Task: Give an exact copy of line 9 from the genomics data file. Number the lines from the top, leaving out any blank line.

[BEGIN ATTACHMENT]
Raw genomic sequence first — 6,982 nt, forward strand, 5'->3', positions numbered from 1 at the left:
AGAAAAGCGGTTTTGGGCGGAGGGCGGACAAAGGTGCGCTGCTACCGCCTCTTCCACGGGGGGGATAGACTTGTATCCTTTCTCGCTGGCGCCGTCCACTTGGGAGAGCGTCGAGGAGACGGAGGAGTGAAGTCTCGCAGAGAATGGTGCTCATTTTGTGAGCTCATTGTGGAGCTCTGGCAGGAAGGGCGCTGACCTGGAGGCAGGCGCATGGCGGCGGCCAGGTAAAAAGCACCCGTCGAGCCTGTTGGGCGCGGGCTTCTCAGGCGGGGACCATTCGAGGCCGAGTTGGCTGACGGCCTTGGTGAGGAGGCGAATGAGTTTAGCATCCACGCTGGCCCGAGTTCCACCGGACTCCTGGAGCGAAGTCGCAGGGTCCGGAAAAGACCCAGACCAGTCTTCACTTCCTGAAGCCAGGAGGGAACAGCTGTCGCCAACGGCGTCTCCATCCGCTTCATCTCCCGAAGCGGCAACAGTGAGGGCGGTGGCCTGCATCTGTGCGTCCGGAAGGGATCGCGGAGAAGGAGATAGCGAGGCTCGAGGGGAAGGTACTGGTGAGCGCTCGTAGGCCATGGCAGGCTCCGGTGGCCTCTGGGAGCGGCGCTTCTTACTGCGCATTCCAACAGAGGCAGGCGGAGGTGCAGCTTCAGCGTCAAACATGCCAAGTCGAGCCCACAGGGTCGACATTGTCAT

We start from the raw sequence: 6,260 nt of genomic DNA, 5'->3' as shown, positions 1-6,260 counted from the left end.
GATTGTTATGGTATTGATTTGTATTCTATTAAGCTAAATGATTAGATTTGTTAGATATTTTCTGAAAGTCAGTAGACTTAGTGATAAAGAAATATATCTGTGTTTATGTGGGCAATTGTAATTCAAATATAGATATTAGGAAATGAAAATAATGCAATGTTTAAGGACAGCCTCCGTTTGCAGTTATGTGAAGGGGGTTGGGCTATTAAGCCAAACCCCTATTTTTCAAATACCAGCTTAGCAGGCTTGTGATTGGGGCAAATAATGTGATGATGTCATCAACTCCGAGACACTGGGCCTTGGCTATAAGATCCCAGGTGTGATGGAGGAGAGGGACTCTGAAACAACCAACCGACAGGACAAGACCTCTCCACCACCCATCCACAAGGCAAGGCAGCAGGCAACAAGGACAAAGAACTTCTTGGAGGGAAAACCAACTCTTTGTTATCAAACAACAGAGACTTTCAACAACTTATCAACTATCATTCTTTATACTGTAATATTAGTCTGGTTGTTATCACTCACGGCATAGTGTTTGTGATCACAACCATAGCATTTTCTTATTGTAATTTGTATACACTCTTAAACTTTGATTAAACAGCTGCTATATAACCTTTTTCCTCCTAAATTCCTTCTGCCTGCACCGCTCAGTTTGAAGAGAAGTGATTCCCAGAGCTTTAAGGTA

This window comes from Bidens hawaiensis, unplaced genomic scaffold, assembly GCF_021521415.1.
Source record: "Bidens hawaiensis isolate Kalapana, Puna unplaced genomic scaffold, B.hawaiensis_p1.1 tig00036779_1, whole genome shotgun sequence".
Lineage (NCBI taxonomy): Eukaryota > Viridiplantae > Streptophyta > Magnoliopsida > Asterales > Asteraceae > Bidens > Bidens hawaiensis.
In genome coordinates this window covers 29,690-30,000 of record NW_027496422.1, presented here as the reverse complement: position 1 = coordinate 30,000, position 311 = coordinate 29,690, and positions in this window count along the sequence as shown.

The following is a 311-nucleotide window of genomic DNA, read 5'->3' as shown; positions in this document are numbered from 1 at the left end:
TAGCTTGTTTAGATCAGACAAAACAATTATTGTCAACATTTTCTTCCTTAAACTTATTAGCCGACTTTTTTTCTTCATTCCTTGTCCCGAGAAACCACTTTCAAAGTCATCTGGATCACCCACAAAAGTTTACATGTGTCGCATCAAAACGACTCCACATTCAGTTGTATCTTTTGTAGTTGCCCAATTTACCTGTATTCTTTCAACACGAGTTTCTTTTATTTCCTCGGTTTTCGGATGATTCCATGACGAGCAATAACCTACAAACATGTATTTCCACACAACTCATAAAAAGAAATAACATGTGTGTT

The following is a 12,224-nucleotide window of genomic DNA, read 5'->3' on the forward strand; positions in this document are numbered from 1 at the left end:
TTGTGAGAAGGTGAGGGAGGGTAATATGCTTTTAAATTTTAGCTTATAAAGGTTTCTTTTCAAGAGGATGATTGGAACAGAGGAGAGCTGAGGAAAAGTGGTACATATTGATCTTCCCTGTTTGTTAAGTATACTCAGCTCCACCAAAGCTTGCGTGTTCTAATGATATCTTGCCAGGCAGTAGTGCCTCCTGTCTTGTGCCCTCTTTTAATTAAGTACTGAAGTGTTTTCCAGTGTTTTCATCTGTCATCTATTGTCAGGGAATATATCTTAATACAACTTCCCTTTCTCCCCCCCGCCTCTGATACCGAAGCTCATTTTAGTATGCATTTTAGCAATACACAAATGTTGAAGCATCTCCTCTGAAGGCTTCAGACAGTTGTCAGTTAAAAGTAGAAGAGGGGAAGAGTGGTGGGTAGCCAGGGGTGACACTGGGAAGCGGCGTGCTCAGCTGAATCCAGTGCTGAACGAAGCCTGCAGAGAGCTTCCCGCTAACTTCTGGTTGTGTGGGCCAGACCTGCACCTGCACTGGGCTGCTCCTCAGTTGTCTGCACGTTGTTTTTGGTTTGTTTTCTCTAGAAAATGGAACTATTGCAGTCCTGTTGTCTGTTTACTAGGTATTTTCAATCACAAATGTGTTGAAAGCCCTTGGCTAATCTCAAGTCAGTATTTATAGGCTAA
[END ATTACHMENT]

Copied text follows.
The following is a 311-nucleotide window of genomic DNA, read 5'->3' as shown; positions in this document are numbered from 1 at the left end: